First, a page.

Where we come from

There is no doubt cryptocurrencies gained a huge share of relevance over the last years. Let's put aside the question, if the overall market cap (~ 500 billion) of those about 3K cryptocurrencies is somehow real or not.
The new possibilities and organizationals cryptocurrencies implicate have positive impact; cryptocurrencies for sure have a lot of strengths.
But as with every (rather) new technology there are weaknesses. Three of those seem to be especially relevant:

  1. Tangibility, transparency and usability: Cryptocurrencies are not easily understood, which is not only true for laymen. Besides that the ecosystems around cryptocurrencies are not too transparent, especially for laymen. Finally cryptocurrencies aren't really easily usable; more or less an implication of the above.
  2. Cryptocurrenices are highly inefficient: The price for the strengths cryptocurrencies implicate is inefficiency. This is due to their basic design (decentral p2p, trustless) and and their major way of implementation regarding money creation and basic modus operandi (Proof of Work (PoW) (Wikipedia)). This inefficency is directly linked to real world resource usage: It is fair to see the energy balance (Wikipedia) of for example Bitcoin as disastrous.
  3. (Transactional) Capacity: Also due to 2. the capacity of cryptocurrencies is rather small, the throughput per second isn't particularly high. Bitcoin for example experienced long wait times and high transaction fees recently.

Those points sum up to one consequence: Cryptocurrencies are not for the mass-market.
Maybe even more important: It is even not desirable, that cryptocurrencies will be for the mass-market, if you look at energy efficiency.
Actually there are ongoing discussions, if for example Bitcoin should be positioned for the mass-market at all. Or if it rather should be position itself as a service for large transactions in B2B only.

With that said: All those weaknesses (and more) have been identified and get discussed or are being worked on by real implementations (for example cf.: Proof of Stake (PoS), Bitcoin Cash (BTC) (Wikipedia)). There is no doubt, that the cryptocurrency community is highly active and capable.

digital Mark

The digital Mark (dMark, dM, DIM) has the superordinate objective to establish a mass-market cryptocurrency.
To achieve this there are three major design objectives:

  1. Tangibility, transparency and usability: The dMark will be designed for usability by end users (laymen) - beginning from the start and permanently.
  2. Energy sustainability: The dMark will stimulate energy sustainability by the means of technical and organizational measures. It is legitimate to see the dMark as a "green cryptocurrency" in this context.
  3. Capacity: The dMark will remove capacity barriers in the long run.

Energy sustainability will be fostered by rewarding the usage of renewable energy. In detail:

  • Central user registry: Users - including miners (Wikipedia) - are invited to register (with their public key) with a central organisation (digitalEnergyRegister - dEnReg). They can proove their source of energy in a reliable way. Based on this proof they will be tagged with an energy class.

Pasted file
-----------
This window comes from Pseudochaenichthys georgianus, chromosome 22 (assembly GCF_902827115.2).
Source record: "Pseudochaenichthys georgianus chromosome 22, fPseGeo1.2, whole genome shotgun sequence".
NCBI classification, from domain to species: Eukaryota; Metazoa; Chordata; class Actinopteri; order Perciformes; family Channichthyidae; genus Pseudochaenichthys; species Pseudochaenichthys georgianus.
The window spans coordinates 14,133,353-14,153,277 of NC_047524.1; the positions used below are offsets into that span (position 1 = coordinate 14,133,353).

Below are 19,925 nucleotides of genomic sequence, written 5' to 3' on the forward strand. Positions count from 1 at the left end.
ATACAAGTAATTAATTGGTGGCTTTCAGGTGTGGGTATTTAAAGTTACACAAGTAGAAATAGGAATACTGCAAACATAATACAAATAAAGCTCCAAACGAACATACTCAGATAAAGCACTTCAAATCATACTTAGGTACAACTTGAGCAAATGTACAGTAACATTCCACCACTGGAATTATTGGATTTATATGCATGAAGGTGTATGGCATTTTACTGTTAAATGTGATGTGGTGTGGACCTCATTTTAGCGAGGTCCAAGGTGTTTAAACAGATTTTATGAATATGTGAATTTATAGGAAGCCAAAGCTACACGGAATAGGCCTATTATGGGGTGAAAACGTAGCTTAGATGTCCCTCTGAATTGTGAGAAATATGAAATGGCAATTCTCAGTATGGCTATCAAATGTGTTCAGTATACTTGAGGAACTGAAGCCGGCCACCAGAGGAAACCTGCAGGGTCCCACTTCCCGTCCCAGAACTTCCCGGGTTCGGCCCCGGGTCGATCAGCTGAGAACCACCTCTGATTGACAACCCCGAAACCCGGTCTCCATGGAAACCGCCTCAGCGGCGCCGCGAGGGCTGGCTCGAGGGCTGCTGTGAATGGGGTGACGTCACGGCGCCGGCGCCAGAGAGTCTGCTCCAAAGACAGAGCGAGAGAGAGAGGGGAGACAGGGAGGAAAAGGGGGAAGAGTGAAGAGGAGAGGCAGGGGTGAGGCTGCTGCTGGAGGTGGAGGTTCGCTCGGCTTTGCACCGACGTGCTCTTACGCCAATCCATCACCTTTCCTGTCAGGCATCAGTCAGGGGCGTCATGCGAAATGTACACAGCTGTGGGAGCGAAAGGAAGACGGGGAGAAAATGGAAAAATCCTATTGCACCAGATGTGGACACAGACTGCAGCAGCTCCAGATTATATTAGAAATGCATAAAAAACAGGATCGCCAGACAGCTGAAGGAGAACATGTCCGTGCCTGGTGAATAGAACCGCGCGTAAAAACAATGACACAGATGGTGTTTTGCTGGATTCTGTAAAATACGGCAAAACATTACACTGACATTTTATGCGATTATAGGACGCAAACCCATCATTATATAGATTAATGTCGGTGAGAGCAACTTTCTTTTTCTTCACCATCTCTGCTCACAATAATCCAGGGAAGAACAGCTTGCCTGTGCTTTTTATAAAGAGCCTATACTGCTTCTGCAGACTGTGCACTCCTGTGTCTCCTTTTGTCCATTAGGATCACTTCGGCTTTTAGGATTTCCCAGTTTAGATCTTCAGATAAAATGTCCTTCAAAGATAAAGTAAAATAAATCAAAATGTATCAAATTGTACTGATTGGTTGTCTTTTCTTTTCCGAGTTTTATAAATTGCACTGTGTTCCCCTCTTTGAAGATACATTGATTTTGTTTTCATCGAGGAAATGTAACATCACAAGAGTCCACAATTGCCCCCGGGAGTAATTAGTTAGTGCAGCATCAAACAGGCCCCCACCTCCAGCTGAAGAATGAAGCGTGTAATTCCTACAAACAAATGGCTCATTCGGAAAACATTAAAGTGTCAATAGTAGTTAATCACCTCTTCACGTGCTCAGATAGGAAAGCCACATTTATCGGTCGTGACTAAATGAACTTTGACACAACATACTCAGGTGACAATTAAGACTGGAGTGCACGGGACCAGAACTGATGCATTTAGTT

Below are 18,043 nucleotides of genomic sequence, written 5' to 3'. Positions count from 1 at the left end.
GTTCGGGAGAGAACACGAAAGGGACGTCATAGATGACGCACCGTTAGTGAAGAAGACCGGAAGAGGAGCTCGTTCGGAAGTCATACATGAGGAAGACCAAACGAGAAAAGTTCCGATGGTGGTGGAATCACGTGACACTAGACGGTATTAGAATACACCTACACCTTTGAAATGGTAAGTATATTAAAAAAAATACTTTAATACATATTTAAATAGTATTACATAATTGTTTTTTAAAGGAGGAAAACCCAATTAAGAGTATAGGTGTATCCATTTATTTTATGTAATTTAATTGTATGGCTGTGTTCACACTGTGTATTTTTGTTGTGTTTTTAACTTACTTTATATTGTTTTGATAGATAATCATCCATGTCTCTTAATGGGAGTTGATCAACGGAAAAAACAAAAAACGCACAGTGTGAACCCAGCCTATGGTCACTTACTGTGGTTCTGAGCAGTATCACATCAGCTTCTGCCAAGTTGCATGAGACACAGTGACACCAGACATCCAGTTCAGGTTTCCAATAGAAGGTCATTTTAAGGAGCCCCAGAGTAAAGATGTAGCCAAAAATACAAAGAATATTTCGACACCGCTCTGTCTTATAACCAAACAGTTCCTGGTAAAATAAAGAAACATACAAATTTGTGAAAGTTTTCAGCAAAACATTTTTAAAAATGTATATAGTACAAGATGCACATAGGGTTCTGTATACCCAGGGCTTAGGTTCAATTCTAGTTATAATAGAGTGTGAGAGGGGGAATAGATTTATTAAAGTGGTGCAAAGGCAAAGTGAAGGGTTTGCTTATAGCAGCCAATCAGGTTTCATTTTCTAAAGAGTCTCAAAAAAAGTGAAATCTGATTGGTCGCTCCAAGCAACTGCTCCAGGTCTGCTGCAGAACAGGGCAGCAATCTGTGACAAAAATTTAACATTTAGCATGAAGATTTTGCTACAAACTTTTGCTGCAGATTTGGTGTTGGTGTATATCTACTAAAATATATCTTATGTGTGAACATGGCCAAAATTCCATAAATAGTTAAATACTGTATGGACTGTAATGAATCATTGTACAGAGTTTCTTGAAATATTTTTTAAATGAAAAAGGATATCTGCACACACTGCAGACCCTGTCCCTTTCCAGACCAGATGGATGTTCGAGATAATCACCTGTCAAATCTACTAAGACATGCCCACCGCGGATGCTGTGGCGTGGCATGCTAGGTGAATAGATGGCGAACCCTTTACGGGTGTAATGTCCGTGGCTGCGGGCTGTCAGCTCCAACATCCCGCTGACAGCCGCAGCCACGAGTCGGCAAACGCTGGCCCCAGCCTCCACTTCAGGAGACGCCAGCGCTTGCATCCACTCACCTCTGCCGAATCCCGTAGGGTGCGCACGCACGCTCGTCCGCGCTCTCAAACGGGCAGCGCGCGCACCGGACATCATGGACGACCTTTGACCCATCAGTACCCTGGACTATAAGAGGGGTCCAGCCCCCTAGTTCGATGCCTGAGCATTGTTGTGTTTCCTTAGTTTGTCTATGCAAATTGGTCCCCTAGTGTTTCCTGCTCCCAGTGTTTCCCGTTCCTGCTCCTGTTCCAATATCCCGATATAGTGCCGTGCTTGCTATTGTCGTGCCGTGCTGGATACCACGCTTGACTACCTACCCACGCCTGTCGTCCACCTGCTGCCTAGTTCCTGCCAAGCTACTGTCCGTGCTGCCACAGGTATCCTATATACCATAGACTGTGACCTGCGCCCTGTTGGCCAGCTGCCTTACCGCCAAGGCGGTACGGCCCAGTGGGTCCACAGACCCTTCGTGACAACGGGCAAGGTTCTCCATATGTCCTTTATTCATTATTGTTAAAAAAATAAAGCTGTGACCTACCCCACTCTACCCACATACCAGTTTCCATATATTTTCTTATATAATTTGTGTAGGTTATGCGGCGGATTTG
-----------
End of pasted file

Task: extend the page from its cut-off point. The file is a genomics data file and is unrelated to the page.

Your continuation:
• The underlying algorithms (blockchain (Wikipedia) management, rewarding/money creation, transactions) will be modified in such a way, that using renewable energy will yield advantages - depending on the energy class of the user. Obviously dEnReg will have to be published in a cryptographically secure way.

Conceptual parameters

  • It is not an objective to undermine decentrality as a core-characteristic. The introduction of dEnReg will have to be examined carefully in this respect.
  • It is also not an objective to restrict anonomity. At least not more than already happening (for some cryptocurrencies) or required by law.
  • It is not an objective to exclude users utilizing non-renewable energy, but to reward the usage of renewable energy. Being a user with dMark is perfectly ok without registration with dEnReg.
  • There is no doubt that finding a reliable and efficient way to verify users' energy source will be a major challenge - especially in an international context. For Germany for example it may possible to accept the validation of the energy provider regarding the percentage of renewables in the respective tariff. This verification will btw. be due to be redone in a certain interval - energy class tag will be limited in time. Audits may be possible.
  • It is perfectly ok to think about opening up dEnReg for other applications in the long run.
  • Conceivable advantage for users according to b. could be a lowered transaction fee; depending on energy class.
  • Conceivable advantages for miners according to b. could be: a higher mining reward, an easier mining task; each depending on energy class.
  • The dMark will reuse proven designs and implementations. It is surely not an objective "to reinvent the wheel".
  • The dMark will stick to PoW approach.


This website btw. represents the much-loved whitepaper in its current version (1.0a, 30.12.2017).





xmr: 47ZBWgDLABHh5WVhL7sF6JMkhdvAKF6esKwiUtdj559LgTeH1h41DNDXJ5pw7UWGWLbS3e8kEWCZhiEqJC1K3Cgm998WEeo
btg: GS73TVhTJsx1Z5ezQo1dvfLM6VxY5Q6Zjp
btc: 18t8kM1oH9ehpSqfzBdbqAeRev19NX9vjC
eth: 0x00Fb9731536d11e363fc1B7b0c761c0Fbce81D11


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